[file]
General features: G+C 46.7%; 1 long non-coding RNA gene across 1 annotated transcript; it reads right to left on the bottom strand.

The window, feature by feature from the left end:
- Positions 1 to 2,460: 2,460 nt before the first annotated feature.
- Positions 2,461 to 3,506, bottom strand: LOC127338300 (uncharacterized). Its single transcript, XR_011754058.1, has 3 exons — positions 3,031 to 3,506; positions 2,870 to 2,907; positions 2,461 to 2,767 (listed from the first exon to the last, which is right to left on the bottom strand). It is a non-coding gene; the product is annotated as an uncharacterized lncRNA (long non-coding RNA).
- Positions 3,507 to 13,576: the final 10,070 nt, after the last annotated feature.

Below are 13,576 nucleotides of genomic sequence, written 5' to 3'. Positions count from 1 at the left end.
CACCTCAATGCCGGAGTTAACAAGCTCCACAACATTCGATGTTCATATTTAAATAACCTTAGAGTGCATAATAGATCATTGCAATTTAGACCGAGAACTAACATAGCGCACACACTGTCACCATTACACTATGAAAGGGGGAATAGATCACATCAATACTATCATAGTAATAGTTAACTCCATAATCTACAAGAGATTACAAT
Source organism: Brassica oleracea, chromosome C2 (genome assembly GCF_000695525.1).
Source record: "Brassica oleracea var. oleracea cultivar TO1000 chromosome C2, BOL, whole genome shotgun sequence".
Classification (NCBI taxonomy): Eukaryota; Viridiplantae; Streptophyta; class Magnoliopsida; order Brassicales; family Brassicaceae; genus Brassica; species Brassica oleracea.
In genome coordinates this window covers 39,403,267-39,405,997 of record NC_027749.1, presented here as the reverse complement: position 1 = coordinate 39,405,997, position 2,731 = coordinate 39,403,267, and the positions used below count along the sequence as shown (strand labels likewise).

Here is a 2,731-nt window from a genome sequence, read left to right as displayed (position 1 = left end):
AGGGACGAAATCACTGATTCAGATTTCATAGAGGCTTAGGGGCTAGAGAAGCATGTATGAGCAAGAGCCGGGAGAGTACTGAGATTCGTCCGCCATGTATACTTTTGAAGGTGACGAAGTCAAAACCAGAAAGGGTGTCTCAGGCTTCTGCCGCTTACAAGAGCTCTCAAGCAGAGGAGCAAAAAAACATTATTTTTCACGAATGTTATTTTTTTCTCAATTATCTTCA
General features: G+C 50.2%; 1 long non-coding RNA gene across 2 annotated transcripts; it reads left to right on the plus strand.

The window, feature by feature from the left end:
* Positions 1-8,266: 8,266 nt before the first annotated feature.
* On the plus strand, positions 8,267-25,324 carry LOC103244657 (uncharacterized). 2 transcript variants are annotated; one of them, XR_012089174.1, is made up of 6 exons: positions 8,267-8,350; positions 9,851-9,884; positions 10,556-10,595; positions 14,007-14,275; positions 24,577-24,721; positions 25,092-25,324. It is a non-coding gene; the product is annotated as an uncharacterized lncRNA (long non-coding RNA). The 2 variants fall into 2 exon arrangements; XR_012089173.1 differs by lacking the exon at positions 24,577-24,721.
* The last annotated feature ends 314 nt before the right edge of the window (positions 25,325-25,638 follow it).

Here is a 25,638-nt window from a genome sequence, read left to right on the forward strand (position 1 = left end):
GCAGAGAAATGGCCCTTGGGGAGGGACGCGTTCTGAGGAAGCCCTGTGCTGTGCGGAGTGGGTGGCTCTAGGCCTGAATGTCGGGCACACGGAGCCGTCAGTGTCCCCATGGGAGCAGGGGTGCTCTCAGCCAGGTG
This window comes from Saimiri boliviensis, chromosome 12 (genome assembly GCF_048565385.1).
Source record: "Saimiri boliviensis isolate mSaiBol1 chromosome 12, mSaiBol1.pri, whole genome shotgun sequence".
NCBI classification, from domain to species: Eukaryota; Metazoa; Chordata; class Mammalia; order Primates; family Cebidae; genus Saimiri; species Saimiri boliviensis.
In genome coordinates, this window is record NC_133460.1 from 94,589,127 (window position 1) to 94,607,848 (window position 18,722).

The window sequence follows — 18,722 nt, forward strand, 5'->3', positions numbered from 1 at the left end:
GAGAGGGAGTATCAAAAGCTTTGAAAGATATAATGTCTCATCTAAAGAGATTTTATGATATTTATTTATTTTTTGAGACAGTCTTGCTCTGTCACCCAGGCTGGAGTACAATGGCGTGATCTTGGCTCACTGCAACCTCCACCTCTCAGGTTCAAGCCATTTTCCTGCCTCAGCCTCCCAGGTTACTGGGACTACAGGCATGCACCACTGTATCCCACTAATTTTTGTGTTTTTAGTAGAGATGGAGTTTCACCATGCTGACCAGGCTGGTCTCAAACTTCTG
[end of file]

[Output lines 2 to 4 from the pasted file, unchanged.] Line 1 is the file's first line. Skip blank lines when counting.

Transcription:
The window, feature by feature from the left end:
- Positions 1 to 2,460: 2,460 nt before the first annotated feature.
- Positions 2,461 to 3,506, bottom strand: LOC127338300 (uncharacterized). Its single transcript, XR_011754058.1, has 3 exons — positions 3,031 to 3,506; positions 2,870 to 2,907; positions 2,461 to 2,767 (listed from the first exon to the last, which is right to left on the bottom strand). It is a non-coding gene; the product is annotated as an uncharacterized lncRNA (long non-coding RNA).